Walmart takes on Cape Wind. What Happened to the Triple Bottom Line?

Despite Walmart’s public embrace of sustainability, the mega-retailer’s actions are not always in accordance with “the Greener Good.” Last summer, Walmart took on the hot-button topic of Cape Wind’s power purchase agreement with National Grid, vehemently opposing the proposed deal because of an anticipated increase in energy costs.

Cape Wind, an industrial wind farm planned for Nantucket Sound, has encountered controversy from seemingly countless sources, from local community groups to prominent politicians on the grounds that it will raise the cost of electricity in Massachusetts, and negatively effect the peace, beauty, and real estate prices of Nantucket Sound. Nonetheless, the project’s backers obtained the requisite approval and permissions last April. The project is slated to move forward, assuming that Cape Wind Associates can secure financing for the construction, a move that requires lining up clients in advance who will agree to purchase the energy to-be-produced. Cape Wind and National Grid signed a PPA in May, but the contract is under review by the Massachusetts Department of Utilities (DPU). A coalition of 20 business, including the retail giant Walmart, have voiced their opposition to the deal, filing motions to intervene in the state’s proceedings on this issue.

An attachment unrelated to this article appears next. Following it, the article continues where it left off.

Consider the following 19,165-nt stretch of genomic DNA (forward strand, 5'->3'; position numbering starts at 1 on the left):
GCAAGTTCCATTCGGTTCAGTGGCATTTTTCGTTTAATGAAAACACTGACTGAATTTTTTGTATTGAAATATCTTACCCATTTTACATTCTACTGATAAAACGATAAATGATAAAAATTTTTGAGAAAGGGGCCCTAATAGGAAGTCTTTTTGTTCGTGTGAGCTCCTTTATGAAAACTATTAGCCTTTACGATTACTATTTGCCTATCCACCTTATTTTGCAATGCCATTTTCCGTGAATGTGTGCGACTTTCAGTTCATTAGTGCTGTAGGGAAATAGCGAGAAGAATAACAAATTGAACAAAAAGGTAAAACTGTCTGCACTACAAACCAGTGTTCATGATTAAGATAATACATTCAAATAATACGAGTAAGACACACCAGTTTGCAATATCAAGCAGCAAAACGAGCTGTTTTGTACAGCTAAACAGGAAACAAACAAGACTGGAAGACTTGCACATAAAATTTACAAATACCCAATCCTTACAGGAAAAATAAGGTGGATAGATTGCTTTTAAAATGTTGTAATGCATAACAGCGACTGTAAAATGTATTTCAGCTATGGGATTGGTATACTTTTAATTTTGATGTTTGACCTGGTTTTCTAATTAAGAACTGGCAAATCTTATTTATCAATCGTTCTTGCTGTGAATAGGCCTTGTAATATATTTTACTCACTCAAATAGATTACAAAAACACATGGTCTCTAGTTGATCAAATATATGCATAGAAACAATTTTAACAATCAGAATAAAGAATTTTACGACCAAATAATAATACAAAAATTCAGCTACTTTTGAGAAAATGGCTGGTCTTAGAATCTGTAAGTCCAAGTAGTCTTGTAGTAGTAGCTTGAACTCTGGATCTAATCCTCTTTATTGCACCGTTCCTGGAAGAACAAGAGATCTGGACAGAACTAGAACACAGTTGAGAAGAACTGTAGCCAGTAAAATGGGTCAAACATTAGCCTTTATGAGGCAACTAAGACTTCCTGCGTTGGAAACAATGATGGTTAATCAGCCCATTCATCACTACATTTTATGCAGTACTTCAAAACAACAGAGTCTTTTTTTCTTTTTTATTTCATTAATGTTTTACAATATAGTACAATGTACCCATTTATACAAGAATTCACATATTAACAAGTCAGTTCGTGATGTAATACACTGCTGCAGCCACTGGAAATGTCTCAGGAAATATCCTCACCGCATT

Walmart representatives argue that the company has a right to weigh in, as it will be “substantially” affected by the state’s decision. Spokesman Bill Wertz asserts that Walmart supports the notion of wind energy in general, but has qualms about the increased price that Walmart will be forced to pay for electricity.

Walmart’s actions call into question the company’s motives, when it comes to sustainability initiatives. Although the company claims to embrace the ideals of sustainability, they only seem interested in green initiatives that result in direct financial savings for the company. But if sustainability is just about saving (making) money, it’s no different from business-as-usual-Capitalism. That’s the whole idea behind the Triple Bottom Line – profit, yes, but also people (human capital) and planet (natural capital).